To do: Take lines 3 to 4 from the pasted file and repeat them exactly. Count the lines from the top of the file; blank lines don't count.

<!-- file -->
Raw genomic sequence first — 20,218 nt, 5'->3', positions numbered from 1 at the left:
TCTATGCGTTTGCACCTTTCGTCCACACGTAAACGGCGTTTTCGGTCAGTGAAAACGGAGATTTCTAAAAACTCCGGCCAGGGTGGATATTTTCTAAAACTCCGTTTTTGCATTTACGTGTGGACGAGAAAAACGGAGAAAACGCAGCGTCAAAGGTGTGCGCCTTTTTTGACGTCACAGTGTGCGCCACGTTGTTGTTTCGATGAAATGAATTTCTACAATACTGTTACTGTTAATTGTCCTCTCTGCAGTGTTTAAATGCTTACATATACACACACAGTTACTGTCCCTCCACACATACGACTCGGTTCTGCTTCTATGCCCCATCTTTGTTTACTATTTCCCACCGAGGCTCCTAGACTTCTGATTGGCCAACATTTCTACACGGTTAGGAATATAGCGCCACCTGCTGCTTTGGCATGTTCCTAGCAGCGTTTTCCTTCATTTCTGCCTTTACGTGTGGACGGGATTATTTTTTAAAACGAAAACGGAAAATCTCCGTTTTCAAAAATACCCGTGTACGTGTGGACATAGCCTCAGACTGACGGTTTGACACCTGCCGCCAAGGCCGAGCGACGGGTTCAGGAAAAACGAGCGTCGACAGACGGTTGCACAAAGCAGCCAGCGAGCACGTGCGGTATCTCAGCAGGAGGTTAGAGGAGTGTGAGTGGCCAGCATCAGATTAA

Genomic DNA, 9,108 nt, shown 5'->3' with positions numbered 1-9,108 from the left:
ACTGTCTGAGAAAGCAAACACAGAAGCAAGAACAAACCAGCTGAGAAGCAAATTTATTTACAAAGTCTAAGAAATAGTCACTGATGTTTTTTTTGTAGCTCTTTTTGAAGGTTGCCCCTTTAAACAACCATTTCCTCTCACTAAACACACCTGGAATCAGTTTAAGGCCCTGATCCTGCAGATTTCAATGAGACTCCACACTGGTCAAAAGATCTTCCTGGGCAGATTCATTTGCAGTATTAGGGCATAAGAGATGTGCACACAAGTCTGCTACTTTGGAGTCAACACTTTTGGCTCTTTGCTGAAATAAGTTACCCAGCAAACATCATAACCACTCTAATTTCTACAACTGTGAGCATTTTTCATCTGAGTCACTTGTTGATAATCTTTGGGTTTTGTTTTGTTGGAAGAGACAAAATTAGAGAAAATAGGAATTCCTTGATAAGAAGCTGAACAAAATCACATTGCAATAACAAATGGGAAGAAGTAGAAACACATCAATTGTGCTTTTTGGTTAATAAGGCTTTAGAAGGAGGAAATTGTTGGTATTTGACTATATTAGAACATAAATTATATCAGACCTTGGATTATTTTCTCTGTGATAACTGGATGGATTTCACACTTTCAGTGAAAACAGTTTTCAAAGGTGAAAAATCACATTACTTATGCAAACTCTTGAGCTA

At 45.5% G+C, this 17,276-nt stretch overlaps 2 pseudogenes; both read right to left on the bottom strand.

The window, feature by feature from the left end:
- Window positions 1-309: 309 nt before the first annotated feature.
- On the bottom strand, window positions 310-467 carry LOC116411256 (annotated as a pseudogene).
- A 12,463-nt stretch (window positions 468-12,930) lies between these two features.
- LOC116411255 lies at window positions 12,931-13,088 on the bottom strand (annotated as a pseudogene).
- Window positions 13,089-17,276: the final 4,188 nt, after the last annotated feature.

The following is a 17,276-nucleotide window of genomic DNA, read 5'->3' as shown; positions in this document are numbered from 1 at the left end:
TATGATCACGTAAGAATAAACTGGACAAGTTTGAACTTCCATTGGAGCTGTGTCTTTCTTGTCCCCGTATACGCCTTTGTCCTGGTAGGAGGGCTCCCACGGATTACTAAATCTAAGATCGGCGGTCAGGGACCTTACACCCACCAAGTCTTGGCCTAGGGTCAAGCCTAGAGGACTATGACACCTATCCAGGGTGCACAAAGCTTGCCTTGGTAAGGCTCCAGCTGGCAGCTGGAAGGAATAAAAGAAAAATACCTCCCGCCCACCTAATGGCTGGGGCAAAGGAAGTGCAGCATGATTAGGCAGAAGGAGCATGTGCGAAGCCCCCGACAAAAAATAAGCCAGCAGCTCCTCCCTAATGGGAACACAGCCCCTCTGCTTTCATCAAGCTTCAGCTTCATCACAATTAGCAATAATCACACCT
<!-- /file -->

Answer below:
Genomic DNA, 9,108 nt, shown 5'->3' with positions numbered 1-9,108 from the left:
ACTGTCTGAGAAAGCAAACACAGAAGCAAGAACAAACCAGCTGAGAAGCAAATTTATTTACAAAGTCTAAGAAATAGTCACTGATGTTTTTTTTGTAGCTCTTTTTGAAGGTTGCCCCTTTAAACAACCATTTCCTCTCACTAAACACACCTGGAATCAGTTTAAGGCCCTGATCCTGCAGATTTCAATGAGACTCCACACTGGTCAAAAGATCTTCCTGGGCAGATTCATTTGCAGTATTAGGGCATAAGAGATGTGCACACAAGTCTGCTACTTTGGAGTCAACACTTTTGGCTCTTTGCTGAAATAAGTTACCCAGCAAACATCATAACCACTCTAATTTCTACAACTGTGAGCATTTTTCATCTGAGTCACTTGTTGATAATCTTTGGGTTTTGTTTTGTTGGAAGAGACAAAATTAGAGAAAATAGGAATTCCTTGATAAGAAGCTGAACAAAATCACATTGCAATAACAAATGGGAAGAAGTAGAAACACATCAATTGTGCTTTTTGGTTAATAAGGCTTTAGAAGGAGGAAATTGTTGGTATTTGACTATATTAGAACATAAATTATATCAGACCTTGGATTATTTTCTCTGTGATAACTGGATGGATTTCACACTTTCAGTGAAAACAGTTTTCAAAGGTGAAAAATCACATTACTTATGCAAACTCTTGAGCTA